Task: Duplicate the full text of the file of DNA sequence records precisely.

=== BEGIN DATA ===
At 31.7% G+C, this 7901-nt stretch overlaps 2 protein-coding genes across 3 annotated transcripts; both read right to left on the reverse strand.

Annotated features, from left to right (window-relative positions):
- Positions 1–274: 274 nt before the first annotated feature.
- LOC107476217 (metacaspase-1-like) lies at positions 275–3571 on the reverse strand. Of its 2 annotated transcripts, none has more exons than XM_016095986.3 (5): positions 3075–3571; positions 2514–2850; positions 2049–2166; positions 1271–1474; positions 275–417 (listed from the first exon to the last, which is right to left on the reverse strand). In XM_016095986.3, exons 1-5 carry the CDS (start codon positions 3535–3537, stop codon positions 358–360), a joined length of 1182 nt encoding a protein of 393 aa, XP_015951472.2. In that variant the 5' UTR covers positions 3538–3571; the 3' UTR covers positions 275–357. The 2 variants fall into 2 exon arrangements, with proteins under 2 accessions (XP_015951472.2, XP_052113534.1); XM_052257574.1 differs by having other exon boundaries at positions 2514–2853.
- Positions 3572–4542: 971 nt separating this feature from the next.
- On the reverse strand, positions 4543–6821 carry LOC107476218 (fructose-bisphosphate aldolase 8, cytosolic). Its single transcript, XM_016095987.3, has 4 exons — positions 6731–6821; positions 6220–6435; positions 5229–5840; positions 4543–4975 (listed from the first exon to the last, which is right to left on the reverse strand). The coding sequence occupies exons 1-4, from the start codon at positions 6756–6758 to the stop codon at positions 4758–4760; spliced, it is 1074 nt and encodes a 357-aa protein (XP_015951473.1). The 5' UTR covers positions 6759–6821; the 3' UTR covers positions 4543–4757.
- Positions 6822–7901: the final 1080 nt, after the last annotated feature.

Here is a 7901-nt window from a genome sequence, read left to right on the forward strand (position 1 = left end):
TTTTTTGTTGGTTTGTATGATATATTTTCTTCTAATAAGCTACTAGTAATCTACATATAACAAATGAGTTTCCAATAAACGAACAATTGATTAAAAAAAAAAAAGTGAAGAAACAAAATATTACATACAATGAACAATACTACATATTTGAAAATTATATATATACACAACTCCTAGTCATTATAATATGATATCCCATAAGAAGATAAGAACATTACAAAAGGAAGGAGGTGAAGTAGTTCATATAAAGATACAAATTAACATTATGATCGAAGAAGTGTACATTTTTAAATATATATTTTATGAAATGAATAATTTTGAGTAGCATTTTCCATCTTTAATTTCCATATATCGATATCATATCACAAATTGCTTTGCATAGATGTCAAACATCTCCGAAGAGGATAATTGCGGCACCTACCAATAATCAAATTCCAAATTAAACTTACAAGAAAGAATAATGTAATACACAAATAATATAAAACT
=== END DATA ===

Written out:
At 31.7% G+C, this 7901-nt stretch overlaps 2 protein-coding genes across 3 annotated transcripts; both read right to left on the reverse strand.

Annotated features, from left to right (window-relative positions):
- Positions 1–274: 274 nt before the first annotated feature.
- LOC107476217 (metacaspase-1-like) lies at positions 275–3571 on the reverse strand. Of its 2 annotated transcripts, none has more exons than XM_016095986.3 (5): positions 3075–3571; positions 2514–2850; positions 2049–2166; positions 1271–1474; positions 275–417 (listed from the first exon to the last, which is right to left on the reverse strand). In XM_016095986.3, exons 1-5 carry the CDS (start codon positions 3535–3537, stop codon positions 358–360), a joined length of 1182 nt encoding a protein of 393 aa, XP_015951472.2. In that variant the 5' UTR covers positions 3538–3571; the 3' UTR covers positions 275–357. The 2 variants fall into 2 exon arrangements, with proteins under 2 accessions (XP_015951472.2, XP_052113534.1); XM_052257574.1 differs by having other exon boundaries at positions 2514–2853.
- Positions 3572–4542: 971 nt separating this feature from the next.
- On the reverse strand, positions 4543–6821 carry LOC107476218 (fructose-bisphosphate aldolase 8, cytosolic). Its single transcript, XM_016095987.3, has 4 exons — positions 6731–6821; positions 6220–6435; positions 5229–5840; positions 4543–4975 (listed from the first exon to the last, which is right to left on the reverse strand). The coding sequence occupies exons 1-4, from the start codon at positions 6756–6758 to the stop codon at positions 4758–4760; spliced, it is 1074 nt and encodes a 357-aa protein (XP_015951473.1). The 5' UTR covers positions 6759–6821; the 3' UTR covers positions 4543–4757.
- Positions 6822–7901: the final 1080 nt, after the last annotated feature.

Here is a 7901-nt window from a genome sequence, read left to right on the forward strand (position 1 = left end):
TTTTTTGTTGGTTTGTATGATATATTTTCTTCTAATAAGCTACTAGTAATCTACATATAACAAATGAGTTTCCAATAAACGAACAATTGATTAAAAAAAAAAAAGTGAAGAAACAAAATATTACATACAATGAACAATACTACATATTTGAAAATTATATATATACACAACTCCTAGTCATTATAATATGATATCCCATAAGAAGATAAGAACATTACAAAAGGAAGGAGGTGAAGTAGTTCATATAAAGATACAAATTAACATTATGATCGAAGAAGTGTACATTTTTAAATATATATTTTATGAAATGAATAATTTTGAGTAGCATTTTCCATCTTTAATTTCCATATATCGATATCATATCACAAATTGCTTTGCATAGATGTCAAACATCTCCGAAGAGGATAATTGCGGCACCTACCAATAATCAAATTCCAAATTAAACTTACAAGAAAGAATAATGTAATACACAAATAATATAAAACT